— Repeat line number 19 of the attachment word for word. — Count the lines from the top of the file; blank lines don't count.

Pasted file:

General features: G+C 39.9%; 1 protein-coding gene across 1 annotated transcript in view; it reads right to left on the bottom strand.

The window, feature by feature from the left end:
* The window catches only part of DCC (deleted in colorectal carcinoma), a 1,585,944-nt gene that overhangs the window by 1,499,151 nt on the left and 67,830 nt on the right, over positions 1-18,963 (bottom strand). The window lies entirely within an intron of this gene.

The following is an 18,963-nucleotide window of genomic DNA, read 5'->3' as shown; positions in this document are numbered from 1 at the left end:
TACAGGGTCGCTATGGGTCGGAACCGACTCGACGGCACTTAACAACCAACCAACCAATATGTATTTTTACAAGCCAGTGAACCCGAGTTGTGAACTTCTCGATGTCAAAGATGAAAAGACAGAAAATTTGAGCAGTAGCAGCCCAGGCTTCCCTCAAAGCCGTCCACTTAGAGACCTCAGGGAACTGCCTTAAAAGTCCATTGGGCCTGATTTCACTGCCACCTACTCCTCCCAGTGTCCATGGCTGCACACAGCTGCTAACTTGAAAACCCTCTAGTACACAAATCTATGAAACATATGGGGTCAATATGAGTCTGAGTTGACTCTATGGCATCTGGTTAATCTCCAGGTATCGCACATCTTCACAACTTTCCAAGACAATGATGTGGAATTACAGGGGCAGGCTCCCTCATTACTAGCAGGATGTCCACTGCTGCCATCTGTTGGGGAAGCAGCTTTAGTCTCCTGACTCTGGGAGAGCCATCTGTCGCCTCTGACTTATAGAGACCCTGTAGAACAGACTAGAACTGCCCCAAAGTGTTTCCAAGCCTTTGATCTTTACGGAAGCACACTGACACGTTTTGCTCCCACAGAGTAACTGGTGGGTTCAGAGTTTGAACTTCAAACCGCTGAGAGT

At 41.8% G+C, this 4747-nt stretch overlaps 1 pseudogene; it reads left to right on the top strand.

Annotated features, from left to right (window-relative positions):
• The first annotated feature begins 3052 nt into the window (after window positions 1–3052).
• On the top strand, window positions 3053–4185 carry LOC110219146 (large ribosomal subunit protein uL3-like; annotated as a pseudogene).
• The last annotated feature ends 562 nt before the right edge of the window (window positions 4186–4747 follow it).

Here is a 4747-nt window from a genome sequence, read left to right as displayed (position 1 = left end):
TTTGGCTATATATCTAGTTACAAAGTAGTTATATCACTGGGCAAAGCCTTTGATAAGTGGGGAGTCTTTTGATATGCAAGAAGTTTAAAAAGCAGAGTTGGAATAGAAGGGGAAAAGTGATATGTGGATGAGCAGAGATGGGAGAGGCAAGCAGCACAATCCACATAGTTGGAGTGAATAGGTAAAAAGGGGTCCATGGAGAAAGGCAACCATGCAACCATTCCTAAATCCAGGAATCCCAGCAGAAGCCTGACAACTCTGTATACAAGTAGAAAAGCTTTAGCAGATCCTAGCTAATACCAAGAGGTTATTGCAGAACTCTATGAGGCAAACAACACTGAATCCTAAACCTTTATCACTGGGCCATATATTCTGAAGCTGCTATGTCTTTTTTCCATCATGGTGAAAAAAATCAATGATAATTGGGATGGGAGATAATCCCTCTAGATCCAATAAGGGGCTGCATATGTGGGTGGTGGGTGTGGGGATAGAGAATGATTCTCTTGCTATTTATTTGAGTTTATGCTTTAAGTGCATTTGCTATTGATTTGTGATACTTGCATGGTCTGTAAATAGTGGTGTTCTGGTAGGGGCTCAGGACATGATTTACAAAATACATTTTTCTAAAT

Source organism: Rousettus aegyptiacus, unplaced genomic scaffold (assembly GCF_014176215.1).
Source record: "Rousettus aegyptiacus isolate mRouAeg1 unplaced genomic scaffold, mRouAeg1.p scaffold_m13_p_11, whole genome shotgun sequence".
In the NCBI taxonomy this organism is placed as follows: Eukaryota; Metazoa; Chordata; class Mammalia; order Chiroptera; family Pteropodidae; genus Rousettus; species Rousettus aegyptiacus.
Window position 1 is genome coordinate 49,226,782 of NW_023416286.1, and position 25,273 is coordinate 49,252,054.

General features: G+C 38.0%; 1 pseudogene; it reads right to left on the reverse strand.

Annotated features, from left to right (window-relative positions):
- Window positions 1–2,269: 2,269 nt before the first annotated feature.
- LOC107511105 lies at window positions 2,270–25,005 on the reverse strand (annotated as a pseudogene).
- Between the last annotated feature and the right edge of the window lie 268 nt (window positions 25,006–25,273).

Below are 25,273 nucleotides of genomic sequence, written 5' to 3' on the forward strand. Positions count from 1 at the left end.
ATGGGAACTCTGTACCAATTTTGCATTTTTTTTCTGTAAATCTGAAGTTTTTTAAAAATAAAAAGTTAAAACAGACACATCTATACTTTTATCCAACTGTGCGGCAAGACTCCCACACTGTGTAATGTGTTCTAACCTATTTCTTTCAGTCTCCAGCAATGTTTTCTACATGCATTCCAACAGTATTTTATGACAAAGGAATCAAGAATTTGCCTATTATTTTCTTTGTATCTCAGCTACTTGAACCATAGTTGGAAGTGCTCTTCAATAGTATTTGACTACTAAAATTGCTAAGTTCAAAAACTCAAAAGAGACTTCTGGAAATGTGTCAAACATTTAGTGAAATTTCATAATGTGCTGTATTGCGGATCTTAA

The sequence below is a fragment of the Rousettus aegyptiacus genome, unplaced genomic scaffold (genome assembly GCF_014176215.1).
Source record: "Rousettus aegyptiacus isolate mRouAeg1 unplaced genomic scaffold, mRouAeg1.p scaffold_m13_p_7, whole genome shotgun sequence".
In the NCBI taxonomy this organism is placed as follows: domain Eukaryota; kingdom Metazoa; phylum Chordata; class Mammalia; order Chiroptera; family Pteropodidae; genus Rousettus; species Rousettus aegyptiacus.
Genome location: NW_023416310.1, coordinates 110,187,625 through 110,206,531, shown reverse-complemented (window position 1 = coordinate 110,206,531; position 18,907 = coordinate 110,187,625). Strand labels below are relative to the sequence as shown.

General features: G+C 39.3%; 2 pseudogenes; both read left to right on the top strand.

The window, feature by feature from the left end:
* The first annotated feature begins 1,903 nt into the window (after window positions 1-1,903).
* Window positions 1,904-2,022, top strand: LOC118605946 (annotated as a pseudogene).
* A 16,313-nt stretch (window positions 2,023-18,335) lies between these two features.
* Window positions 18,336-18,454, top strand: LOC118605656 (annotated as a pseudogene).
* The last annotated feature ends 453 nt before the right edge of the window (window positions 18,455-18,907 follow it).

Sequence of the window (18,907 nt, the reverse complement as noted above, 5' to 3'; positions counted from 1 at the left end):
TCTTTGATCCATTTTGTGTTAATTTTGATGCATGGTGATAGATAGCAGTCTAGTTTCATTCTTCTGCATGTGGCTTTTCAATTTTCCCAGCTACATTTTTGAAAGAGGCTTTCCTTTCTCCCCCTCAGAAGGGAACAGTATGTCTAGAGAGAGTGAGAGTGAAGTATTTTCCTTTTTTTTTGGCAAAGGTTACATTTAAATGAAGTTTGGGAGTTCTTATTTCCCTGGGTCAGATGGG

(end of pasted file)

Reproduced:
- Window positions 1–2,269: 2,269 nt before the first annotated feature.